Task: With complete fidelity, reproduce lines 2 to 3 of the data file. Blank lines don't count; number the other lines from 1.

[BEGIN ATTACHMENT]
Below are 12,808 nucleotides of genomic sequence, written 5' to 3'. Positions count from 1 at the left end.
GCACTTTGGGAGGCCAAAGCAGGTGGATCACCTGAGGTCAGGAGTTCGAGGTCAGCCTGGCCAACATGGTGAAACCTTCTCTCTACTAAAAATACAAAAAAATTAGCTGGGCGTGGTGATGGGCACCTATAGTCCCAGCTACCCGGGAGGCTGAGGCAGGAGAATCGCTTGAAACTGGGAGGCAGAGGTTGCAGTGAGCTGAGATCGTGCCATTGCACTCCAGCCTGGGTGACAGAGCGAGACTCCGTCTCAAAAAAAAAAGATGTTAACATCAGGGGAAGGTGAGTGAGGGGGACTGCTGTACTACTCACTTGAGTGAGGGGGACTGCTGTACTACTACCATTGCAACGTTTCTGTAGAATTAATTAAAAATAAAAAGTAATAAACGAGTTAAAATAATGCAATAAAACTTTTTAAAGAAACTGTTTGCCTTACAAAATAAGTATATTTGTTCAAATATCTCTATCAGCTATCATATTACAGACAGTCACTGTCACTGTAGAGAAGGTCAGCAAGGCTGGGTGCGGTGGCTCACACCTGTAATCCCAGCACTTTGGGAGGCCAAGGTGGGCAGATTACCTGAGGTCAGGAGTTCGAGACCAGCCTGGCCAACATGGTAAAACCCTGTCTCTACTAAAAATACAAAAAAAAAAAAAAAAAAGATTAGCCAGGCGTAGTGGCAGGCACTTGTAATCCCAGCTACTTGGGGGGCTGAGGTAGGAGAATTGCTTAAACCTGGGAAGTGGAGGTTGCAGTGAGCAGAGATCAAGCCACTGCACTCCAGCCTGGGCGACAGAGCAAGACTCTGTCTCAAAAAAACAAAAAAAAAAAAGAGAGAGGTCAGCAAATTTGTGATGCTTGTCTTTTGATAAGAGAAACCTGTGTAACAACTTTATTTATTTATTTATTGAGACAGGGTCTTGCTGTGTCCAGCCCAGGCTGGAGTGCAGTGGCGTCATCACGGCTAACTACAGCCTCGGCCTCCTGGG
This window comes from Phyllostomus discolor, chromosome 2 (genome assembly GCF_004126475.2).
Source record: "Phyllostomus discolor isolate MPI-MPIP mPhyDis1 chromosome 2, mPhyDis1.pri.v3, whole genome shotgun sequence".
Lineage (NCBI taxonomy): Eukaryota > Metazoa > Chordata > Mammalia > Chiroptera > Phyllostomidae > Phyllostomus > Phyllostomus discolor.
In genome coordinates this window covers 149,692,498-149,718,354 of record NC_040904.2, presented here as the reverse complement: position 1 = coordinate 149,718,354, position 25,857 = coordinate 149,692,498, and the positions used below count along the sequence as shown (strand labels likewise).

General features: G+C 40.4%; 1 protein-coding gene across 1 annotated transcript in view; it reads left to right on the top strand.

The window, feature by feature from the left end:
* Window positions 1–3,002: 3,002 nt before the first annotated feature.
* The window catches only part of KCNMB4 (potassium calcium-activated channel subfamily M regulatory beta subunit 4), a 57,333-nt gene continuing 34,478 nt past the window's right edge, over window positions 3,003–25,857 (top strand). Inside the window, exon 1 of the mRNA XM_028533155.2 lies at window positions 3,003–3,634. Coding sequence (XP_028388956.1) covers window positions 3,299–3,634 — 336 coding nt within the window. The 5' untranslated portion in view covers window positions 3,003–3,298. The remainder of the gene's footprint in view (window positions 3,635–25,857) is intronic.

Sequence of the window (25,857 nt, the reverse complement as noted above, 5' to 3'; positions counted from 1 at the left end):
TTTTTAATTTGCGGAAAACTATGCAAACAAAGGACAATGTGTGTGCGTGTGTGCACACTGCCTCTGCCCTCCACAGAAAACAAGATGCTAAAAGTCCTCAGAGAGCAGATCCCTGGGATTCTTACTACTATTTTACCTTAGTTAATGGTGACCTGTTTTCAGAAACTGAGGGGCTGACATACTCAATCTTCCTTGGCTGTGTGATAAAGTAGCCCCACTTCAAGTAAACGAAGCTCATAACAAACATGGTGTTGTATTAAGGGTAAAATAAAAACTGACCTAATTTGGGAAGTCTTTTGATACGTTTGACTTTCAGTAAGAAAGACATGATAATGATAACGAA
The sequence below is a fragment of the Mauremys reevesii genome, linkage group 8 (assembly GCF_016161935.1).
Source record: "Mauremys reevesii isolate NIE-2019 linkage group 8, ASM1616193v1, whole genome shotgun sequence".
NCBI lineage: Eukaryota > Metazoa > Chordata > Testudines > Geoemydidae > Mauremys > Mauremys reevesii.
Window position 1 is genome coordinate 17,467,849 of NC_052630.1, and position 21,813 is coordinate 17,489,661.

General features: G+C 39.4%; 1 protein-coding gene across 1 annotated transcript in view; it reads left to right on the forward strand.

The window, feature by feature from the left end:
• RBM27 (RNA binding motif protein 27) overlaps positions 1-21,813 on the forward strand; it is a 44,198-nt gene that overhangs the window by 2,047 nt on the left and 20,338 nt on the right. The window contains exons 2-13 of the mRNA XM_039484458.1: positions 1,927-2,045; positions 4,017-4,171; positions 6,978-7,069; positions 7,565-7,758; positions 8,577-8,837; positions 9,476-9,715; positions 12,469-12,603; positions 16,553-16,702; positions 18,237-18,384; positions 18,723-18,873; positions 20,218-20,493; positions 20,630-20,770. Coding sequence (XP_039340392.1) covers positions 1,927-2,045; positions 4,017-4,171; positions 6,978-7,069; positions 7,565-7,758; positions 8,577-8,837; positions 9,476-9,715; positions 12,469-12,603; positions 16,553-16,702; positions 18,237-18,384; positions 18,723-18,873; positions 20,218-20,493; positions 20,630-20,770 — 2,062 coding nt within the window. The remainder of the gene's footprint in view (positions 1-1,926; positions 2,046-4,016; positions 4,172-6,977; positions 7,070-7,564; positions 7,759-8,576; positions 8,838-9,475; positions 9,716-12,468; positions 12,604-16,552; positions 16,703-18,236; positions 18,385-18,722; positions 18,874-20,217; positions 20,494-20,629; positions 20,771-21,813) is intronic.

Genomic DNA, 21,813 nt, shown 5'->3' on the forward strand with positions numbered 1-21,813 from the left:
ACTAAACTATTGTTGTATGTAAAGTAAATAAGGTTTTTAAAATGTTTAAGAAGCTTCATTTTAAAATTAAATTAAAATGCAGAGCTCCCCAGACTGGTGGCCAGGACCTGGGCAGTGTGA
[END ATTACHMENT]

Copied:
GCACTTTGGGAGGCCAAAGCAGGTGGATCACCTGAGGTCAGGAGTTCGAGGTCAGCCTGGCCAACATGGTGAAACCTTCTCTCTACTAAAAATACAAAAAAATTAGCTGGGCGTGGTGATGGGCACCTATAGTCCCAGCTACCCGGGAGGCTGAGGCAGGAGAATCGCTTGAAACTGGGAGGCAGAGGTTGCAGTGAGCTGAGATCGTGCCATTGCACTCCAGCCTGGGTGACAGAGCGAGACTCCGTCTCAAAAAAAAAAGATGTTAACATCAGGGGAAGGTGAGTGAGGGGGACTGCTGTACTACTCACTTGAGTGAGGGGGACTGCTGTACTACTACCATTGCAACGTTTCTGTAGAATTAATTAAAAATAAAAAGTAATAAACGAGTTAAAATAATGCAATAAAACTTTTTAAAGAAACTGTTTGCCTTACAAAATAAGTATATTTGTTCAAATATCTCTATCAGCTATCATATTACAGACAGTCACTGTCACTGTAGAGAAGGTCAGCAAGGCTGGGTGCGGTGGCTCACACCTGTAATCCCAGCACTTTGGGAGGCCAAGGTGGGCAGATTACCTGAGGTCAGGAGTTCGAGACCAGCCTGGCCAACATGGTAAAACCCTGTCTCTACTAAAAATACAAAAAAAAAAAAAAAAAAGATTAGCCAGGCGTAGTGGCAGGCACTTGTAATCCCAGCTACTTGGGGGGCTGAGGTAGGAGAATTGCTTAAACCTGGGAAGTGGAGGTTGCAGTGAGCAGAGATCAAGCCACTGCACTCCAGCCTGGGCGACAGAGCAAGACTCTGTCTCAAAAAAACAAAAAAAAAAAAGAGAGAGGTCAGCAAATTTGTGATGCTTGTCTTTTGATAAGAGAAACCTGTGTAACAACTTTATTTATTTATTTATTGAGACAGGGTCTTGCTGTGTCCAGCCCAGGCTGGAGTGCAGTGGCGTCATCACGGCTAACTACAGCCTCGGCCTCCTGGG
This window comes from Phyllostomus discolor, chromosome 2 (genome assembly GCF_004126475.2).